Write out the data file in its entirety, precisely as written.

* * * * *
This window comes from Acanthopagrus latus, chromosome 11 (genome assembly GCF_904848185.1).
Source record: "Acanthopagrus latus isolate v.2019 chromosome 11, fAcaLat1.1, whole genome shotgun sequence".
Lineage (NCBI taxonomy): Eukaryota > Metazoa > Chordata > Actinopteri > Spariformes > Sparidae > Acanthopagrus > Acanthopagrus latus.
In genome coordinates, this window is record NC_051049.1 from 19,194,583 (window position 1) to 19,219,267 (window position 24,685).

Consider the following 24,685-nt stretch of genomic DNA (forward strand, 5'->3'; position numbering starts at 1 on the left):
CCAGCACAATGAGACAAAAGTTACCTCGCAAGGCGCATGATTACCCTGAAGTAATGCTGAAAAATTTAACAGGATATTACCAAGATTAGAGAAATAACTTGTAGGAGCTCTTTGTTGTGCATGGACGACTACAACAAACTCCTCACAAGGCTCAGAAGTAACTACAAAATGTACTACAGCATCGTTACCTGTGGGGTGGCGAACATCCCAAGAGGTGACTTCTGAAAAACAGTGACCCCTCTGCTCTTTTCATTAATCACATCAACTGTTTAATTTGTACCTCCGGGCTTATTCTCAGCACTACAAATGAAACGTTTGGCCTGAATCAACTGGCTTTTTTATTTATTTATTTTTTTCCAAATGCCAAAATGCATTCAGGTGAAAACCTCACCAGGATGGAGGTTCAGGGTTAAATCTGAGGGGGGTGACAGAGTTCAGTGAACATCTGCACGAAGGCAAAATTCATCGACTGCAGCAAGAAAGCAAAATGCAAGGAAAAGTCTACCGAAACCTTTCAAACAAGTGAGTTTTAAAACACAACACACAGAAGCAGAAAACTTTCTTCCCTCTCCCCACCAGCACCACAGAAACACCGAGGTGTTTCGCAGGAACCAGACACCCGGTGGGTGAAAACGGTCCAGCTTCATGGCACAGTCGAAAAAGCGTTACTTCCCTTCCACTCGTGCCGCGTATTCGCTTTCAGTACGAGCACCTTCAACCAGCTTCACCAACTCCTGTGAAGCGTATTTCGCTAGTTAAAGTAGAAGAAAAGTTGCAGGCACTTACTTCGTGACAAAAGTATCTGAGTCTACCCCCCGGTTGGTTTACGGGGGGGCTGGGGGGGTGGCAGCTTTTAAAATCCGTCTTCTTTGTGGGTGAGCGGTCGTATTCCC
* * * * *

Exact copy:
This window comes from Acanthopagrus latus, chromosome 11 (genome assembly GCF_904848185.1).
Source record: "Acanthopagrus latus isolate v.2019 chromosome 11, fAcaLat1.1, whole genome shotgun sequence".
Lineage (NCBI taxonomy): Eukaryota > Metazoa > Chordata > Actinopteri > Spariformes > Sparidae > Acanthopagrus > Acanthopagrus latus.
In genome coordinates, this window is record NC_051049.1 from 19,194,583 (window position 1) to 19,219,267 (window position 24,685).

Consider the following 24,685-nt stretch of genomic DNA (forward strand, 5'->3'; position numbering starts at 1 on the left):
CCAGCACAATGAGACAAAAGTTACCTCGCAAGGCGCATGATTACCCTGAAGTAATGCTGAAAAATTTAACAGGATATTACCAAGATTAGAGAAATAACTTGTAGGAGCTCTTTGTTGTGCATGGACGACTACAACAAACTCCTCACAAGGCTCAGAAGTAACTACAAAATGTACTACAGCATCGTTACCTGTGGGGTGGCGAACATCCCAAGAGGTGACTTCTGAAAAACAGTGACCCCTCTGCTCTTTTCATTAATCACATCAACTGTTTAATTTGTACCTCCGGGCTTATTCTCAGCACTACAAATGAAACGTTTGGCCTGAATCAACTGGCTTTTTTATTTATTTATTTTTTTCCAAATGCCAAAATGCATTCAGGTGAAAACCTCACCAGGATGGAGGTTCAGGGTTAAATCTGAGGGGGGTGACAGAGTTCAGTGAACATCTGCACGAAGGCAAAATTCATCGACTGCAGCAAGAAAGCAAAATGCAAGGAAAAGTCTACCGAAACCTTTCAAACAAGTGAGTTTTAAAACACAACACACAGAAGCAGAAAACTTTCTTCCCTCTCCCCACCAGCACCACAGAAACACCGAGGTGTTTCGCAGGAACCAGACACCCGGTGGGTGAAAACGGTCCAGCTTCATGGCACAGTCGAAAAAGCGTTACTTCCCTTCCACTCGTGCCGCGTATTCGCTTTCAGTACGAGCACCTTCAACCAGCTTCACCAACTCCTGTGAAGCGTATTTCGCTAGTTAAAGTAGAAGAAAAGTTGCAGGCACTTACTTCGTGACAAAAGTATCTGAGTCTACCCCCCGGTTGGTTTACGGGGGGGCTGGGGGGGTGGCAGCTTTTAAAATCCGTCTTCTTTGTGGGTGAGCGGTCGTATTCCC